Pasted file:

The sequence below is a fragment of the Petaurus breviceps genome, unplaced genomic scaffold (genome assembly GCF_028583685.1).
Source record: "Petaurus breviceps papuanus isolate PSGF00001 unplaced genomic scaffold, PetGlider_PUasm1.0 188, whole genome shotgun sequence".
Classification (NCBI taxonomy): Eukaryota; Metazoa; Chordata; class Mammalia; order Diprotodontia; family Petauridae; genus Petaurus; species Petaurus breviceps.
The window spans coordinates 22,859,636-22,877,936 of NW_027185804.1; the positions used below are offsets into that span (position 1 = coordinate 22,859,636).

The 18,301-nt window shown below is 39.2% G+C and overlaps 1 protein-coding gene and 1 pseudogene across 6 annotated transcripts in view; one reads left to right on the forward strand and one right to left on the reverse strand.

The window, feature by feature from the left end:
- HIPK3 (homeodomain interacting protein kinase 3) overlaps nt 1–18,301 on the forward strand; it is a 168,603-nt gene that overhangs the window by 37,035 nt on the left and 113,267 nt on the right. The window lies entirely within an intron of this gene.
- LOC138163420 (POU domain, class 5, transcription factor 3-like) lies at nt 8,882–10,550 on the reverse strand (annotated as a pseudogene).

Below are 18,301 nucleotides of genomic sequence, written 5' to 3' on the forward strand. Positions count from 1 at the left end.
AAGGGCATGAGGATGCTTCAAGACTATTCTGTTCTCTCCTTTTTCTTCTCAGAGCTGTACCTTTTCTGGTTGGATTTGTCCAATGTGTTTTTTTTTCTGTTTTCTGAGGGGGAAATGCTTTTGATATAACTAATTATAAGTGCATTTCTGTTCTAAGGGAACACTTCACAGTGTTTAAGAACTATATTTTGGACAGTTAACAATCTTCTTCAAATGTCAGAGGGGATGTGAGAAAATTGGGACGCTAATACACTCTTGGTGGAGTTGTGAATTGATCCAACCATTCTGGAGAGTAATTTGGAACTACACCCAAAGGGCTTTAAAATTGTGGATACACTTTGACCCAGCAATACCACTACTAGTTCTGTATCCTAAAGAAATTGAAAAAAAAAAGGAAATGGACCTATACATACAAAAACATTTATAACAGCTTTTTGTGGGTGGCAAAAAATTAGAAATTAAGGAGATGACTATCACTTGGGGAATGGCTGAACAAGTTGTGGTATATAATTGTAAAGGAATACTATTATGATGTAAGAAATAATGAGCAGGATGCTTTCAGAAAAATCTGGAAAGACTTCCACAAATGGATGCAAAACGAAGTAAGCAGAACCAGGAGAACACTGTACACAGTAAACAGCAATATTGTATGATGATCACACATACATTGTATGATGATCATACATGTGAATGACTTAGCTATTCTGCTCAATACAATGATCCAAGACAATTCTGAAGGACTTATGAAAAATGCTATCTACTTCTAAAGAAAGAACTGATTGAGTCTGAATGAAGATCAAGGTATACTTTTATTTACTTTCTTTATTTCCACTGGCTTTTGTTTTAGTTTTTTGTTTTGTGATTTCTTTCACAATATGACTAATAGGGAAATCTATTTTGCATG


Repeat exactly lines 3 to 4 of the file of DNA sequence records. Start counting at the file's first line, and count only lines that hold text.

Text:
Classification (NCBI taxonomy): Eukaryota; Metazoa; Chordata; class Mammalia; order Diprotodontia; family Petauridae; genus Petaurus; species Petaurus breviceps.
The window spans coordinates 22,859,636-22,877,936 of NW_027185804.1; the positions used below are offsets into that span (position 1 = coordinate 22,859,636).